Microsoft Talks Up Its Containers At DockerCon

At the DockerCon show this week, Microsoft touted its ability to run containers on its Azure cloud.

Charles Babcock

June 22, 2016

2 Min Read
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Microsoft looks forward to the day when customers will run Windows containers, built with the popular Docker Engine, on the Azure public cloud and in the enterprise data center in a coordinated fashion.

Microsoft displayed that vision June 21 at DockerCon 2016, which is underway in Seattle.

Docker containers still don't run natively under the production versions of Windows Server, but they're slated to later this year when Windows Server 2016 becomes generally available. Windows Server 2016 is now in its fifth technical preview. Its preview release can run Windows Containers. It's expected to become generally available in the third quarter.

Microsoft is making Docker Datacenter, an end-to-end container management system, available on its Azure Marketplace. That's the company's online store, where open source and preconfigured applications are available to work with Windows systems. By giving Windows developers a chance to get acquainted with Docker Datacenter, they will be ready to use Docker Engine as Windows Containers become part of Microsoft's product line.

Microsoft has worked closely with Docker to ensure the Docker Engine will run under Windows Server 2016.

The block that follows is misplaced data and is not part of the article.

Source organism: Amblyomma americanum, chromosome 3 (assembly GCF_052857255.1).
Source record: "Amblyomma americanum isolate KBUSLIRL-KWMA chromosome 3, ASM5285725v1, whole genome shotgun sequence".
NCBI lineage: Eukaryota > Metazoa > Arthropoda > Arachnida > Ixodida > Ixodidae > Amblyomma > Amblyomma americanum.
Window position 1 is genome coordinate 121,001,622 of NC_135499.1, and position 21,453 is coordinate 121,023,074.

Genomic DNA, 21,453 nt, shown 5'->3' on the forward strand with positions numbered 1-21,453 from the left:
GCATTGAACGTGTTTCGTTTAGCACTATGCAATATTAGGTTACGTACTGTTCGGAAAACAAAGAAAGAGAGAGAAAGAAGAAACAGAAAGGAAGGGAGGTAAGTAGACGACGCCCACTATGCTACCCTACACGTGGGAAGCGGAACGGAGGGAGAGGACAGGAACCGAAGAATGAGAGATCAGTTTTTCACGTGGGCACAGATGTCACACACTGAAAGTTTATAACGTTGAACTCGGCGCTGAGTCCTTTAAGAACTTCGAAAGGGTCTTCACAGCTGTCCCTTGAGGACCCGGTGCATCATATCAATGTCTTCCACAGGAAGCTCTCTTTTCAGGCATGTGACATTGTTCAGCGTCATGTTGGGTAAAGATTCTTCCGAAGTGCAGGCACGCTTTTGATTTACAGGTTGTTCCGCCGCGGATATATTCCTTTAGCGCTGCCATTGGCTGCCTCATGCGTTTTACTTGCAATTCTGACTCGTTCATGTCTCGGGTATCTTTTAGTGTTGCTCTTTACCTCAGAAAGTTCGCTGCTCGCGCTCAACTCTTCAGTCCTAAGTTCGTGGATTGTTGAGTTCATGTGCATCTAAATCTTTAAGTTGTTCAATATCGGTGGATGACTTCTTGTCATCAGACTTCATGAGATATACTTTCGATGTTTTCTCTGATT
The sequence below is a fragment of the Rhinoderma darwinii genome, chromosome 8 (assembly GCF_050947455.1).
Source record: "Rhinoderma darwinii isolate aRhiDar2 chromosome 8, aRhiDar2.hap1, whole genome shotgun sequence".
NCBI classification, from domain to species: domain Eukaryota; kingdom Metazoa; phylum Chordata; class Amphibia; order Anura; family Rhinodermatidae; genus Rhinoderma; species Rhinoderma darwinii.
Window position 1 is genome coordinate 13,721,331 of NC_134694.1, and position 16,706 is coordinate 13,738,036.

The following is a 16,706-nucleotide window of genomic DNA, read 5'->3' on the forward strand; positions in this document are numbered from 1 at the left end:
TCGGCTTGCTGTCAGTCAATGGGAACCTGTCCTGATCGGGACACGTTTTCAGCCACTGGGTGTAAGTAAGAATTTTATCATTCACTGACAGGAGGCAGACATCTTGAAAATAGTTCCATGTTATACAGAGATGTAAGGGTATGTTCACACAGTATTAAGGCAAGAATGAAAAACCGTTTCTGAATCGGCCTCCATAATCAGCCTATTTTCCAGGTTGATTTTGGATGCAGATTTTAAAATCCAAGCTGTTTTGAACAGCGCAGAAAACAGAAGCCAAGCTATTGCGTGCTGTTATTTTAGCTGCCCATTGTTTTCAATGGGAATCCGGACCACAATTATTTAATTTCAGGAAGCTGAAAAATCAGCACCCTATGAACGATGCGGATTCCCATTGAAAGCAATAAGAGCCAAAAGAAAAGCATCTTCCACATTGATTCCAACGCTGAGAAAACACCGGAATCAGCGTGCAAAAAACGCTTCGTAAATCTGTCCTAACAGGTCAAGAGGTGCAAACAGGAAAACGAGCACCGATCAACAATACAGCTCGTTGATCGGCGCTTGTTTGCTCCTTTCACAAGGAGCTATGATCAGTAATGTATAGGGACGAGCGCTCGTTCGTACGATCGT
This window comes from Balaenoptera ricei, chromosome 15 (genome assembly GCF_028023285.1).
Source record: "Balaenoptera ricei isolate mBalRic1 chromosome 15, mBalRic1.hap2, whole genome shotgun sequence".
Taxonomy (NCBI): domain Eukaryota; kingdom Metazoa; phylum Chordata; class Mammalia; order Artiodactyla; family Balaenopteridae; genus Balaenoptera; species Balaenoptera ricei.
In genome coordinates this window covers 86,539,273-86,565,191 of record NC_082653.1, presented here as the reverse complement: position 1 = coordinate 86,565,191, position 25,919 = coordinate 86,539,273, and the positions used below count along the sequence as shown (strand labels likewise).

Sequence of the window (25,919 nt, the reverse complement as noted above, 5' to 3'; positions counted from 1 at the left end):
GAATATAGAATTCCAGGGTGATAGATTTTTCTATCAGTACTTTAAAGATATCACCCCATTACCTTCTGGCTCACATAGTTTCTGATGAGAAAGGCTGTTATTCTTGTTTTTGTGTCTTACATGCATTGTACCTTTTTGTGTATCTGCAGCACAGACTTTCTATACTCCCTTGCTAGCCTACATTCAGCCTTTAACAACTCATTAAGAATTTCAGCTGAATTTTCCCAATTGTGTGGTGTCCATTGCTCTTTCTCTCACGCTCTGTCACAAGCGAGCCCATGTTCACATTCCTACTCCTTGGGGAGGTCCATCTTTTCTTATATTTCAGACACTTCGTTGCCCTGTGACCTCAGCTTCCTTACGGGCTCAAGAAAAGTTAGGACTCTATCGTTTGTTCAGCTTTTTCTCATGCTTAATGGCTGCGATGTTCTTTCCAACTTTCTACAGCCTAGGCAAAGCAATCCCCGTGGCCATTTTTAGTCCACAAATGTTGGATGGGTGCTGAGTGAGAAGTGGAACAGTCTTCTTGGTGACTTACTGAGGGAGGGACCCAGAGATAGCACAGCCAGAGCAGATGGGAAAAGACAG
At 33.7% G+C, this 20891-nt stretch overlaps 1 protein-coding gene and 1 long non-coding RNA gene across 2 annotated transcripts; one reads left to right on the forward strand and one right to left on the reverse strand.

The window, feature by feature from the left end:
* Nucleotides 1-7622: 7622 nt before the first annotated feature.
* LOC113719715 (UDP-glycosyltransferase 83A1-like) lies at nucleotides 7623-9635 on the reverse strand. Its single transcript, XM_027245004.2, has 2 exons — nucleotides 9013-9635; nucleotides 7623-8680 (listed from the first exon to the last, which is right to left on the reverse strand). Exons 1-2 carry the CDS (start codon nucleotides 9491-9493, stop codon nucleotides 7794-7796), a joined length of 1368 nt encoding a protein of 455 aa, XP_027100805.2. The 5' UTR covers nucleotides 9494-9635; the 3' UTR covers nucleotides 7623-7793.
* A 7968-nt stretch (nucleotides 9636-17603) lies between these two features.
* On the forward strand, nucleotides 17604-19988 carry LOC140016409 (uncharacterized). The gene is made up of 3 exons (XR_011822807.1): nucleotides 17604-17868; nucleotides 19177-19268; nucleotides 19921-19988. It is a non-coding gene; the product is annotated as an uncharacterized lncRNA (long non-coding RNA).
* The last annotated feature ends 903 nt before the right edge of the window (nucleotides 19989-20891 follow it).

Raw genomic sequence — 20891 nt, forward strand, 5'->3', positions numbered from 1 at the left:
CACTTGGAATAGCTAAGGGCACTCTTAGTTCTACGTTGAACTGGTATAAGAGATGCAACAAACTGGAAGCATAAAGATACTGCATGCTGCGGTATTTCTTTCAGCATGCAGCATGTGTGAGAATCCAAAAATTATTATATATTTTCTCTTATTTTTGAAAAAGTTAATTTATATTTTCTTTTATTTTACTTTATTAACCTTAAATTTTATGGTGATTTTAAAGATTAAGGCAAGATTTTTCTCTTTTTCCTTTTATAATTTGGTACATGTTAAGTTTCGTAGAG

Windows Azure CTO Mark Russinovich wrote in a June 21 blog that Docker Datacenter could be used to manage Windows Containers deployed across both the Azure public cloud and an Azure Stack. The latter allows an Azure-like software environment to be deployed behind the firewall as a private cloud system.

"A hybrid cloud solution that can manage container-based applications across on-premises and cloud infrastructure is a compelling proposition," Russinovich wrote.

Microsoft is seeking to make containers, a technology that was pioneered in the Linux community, first-class citizens on Azure. The move keeps Microsoft more closely in step with the large contingent of developers who wish to use containers as a convenient packaging device for code. It also makes Azure a suitable environment for future applications being developed for containerized operations.

Read the rest of this article on InformationWeek.

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